Though not everybody uses alcohol and caffeine, these two chemicals have become a staple of many, many lifestyles throughout the world. While the sources for both are numerous, the most common combination, tea or coffee during the day and alcohol in the evening. Caffeine and alcohol are so pervasive that it’s natural to wonder what effects these chemicals might be having on our bodies in the long and short term.
Caffeine’s Long and Short Term Effects
Caffeine is a drug that can be found in many kinds of foods, from chocolate to coffee. If you’ve ever had a coffee or tea in the morning to wake up, you know the short-term effects of caffeine already: as a central nervous stimulant, caffeine’s immediate effect is to make you feel more alert. It also causes our heart rate to increase and dilates our blood vessels, which helps promote a feeling of elation and productivity.
With prolonged use, caffeine can cause difficulty sleeping and increased rates of anxiety. Excessive amounts of caffeine ingested repeatedly over a long period of time have been known to increase rates of depression and increase the likelihood of developing gastrointestinal issues like diarrhea and an upset stomach.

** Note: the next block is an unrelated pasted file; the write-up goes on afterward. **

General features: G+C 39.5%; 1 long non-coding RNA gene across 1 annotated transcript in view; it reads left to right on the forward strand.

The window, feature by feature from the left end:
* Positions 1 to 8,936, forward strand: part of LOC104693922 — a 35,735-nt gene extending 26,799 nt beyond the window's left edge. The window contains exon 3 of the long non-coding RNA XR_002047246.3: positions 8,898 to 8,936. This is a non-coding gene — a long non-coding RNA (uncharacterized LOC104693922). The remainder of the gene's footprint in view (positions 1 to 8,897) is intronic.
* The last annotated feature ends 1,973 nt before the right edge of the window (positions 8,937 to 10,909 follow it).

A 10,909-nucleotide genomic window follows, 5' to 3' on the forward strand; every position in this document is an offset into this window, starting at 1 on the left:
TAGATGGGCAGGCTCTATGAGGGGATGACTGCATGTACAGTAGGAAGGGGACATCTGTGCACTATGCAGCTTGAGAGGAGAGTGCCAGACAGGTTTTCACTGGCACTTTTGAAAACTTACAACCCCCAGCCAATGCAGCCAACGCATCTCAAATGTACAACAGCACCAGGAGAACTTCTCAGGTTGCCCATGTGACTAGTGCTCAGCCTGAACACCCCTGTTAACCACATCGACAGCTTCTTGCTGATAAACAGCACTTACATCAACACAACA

Alcohol’s Long and Short Term Effects
In many ways, alcohol is the opposite of caffeine. As a depressant, it slows down many of the same systems that caffeine speeds up. For instance, alcohol reduces the speed of brain function, which causes well-known feelings of lowered inhibitions and reduced overall tension. The combination of side effects can make users feel more sociable and talkative while simultaneously reducing their ability to make sound judgments. Anything that requires attentiveness, precision or mechanical dexterity becomes much more difficult.
Like caffeine, long-term alcohol use is less of a concern when the amounts of alcohol ingested are small or moderate. Long-term use of alcohol in larger doses can be extremely detrimental to your health, causing lasting damage to your heart and circulatory system, your brain and nervous system, and your liver.
If you are concerned that you might be drinking too much alcohol, contact a medical professional for what you can do to get back on a path to wellness.
For more health-related information, visit: